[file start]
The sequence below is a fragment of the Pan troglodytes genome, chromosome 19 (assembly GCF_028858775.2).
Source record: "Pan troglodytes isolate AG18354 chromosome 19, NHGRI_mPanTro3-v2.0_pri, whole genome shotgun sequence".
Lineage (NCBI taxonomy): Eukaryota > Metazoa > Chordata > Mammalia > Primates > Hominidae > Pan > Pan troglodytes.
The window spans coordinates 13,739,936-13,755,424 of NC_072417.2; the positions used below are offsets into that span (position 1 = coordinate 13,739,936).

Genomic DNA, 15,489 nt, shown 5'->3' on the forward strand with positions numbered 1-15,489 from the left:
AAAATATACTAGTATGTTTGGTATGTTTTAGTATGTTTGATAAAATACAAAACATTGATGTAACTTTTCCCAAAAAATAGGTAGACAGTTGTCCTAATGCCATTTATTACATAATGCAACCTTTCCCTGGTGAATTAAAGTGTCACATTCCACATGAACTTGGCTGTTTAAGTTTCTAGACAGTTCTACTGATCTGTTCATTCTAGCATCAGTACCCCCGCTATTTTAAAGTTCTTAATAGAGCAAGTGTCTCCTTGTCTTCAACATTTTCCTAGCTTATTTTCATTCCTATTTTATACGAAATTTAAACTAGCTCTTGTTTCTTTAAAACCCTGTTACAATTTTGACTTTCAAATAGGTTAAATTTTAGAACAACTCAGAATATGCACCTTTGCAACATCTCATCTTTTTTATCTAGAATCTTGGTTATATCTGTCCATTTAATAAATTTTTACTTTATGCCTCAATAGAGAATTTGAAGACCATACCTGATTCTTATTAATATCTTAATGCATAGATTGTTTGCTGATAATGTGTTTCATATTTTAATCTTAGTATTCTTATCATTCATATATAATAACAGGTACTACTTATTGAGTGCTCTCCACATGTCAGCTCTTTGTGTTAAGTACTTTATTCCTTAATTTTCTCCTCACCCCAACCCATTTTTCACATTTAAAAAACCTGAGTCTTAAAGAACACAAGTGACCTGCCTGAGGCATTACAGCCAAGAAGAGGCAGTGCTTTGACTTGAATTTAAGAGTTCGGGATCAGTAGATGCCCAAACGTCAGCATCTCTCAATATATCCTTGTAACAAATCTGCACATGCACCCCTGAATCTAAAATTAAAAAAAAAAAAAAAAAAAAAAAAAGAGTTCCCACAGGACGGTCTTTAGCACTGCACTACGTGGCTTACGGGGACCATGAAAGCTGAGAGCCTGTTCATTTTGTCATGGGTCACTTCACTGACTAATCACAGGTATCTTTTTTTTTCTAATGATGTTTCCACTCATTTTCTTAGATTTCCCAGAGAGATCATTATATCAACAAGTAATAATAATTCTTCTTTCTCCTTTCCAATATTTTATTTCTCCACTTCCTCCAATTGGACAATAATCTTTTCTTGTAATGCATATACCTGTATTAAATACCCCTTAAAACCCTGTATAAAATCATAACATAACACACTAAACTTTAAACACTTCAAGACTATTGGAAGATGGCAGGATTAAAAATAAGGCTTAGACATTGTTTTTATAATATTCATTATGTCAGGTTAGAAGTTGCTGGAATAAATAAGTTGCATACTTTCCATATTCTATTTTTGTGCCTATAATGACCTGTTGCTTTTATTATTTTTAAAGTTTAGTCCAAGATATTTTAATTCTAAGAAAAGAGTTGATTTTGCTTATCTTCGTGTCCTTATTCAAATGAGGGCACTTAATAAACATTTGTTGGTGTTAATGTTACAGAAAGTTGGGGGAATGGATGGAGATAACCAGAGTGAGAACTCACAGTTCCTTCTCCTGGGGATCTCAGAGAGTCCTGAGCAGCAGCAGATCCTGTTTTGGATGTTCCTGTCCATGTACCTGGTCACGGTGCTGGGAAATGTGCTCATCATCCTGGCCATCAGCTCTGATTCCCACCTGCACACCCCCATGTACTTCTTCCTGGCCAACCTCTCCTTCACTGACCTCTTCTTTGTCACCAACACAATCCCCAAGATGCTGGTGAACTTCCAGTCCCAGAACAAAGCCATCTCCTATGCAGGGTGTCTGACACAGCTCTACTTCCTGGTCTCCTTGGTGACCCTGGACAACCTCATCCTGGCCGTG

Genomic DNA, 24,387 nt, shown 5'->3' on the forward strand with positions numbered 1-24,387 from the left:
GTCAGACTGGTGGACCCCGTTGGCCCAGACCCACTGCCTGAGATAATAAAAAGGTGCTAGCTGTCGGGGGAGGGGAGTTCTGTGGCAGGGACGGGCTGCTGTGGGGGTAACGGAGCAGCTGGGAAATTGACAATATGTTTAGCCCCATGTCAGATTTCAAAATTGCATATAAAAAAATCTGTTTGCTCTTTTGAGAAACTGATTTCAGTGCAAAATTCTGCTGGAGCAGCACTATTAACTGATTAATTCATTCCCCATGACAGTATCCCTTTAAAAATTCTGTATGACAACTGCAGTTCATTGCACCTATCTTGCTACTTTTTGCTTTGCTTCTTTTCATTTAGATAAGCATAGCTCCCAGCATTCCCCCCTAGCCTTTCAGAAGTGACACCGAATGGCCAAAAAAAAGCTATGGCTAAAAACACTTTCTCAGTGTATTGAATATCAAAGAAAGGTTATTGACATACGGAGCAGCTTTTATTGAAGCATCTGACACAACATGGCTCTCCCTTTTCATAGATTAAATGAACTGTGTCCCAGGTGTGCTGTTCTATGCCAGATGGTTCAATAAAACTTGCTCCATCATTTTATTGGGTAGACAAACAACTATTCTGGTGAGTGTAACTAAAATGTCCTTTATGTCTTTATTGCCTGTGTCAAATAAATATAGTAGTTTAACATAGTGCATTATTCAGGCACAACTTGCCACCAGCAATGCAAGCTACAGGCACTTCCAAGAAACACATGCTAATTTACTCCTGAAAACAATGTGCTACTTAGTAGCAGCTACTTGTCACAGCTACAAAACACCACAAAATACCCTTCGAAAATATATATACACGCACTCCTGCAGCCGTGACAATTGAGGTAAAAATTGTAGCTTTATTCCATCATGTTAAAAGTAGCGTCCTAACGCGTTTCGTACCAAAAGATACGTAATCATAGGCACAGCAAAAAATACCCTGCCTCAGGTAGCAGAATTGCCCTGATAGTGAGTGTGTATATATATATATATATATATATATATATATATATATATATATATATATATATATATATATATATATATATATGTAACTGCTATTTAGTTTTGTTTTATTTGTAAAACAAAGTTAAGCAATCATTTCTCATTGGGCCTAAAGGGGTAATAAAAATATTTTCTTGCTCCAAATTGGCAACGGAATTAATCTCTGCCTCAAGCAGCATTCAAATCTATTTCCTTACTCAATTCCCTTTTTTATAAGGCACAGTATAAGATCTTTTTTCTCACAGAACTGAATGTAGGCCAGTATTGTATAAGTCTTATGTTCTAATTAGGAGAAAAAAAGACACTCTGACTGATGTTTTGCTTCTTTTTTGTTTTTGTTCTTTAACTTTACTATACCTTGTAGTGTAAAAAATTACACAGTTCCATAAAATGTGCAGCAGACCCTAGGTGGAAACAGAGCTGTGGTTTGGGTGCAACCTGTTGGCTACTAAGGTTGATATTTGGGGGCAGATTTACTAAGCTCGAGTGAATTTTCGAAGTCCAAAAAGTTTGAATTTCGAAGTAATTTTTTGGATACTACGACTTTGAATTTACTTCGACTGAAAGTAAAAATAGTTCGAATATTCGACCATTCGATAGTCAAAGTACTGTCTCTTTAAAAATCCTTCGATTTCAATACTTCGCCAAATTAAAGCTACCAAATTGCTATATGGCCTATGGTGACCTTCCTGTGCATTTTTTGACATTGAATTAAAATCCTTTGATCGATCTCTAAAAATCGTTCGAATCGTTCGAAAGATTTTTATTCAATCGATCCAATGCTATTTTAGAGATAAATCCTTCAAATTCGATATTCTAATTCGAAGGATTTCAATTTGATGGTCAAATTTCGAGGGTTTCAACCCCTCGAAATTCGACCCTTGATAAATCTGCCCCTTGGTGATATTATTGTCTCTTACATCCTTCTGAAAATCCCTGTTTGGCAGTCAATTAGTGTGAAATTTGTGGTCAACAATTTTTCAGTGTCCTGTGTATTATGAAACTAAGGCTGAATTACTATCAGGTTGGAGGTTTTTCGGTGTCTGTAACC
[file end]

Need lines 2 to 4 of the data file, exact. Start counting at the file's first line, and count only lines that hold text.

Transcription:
Source record: "Pan troglodytes isolate AG18354 chromosome 19, NHGRI_mPanTro3-v2.0_pri, whole genome shotgun sequence".
Lineage (NCBI taxonomy): Eukaryota > Metazoa > Chordata > Mammalia > Primates > Hominidae > Pan > Pan troglodytes.
The window spans coordinates 13,739,936-13,755,424 of NC_072417.2; the positions used below are offsets into that span (position 1 = coordinate 13,739,936).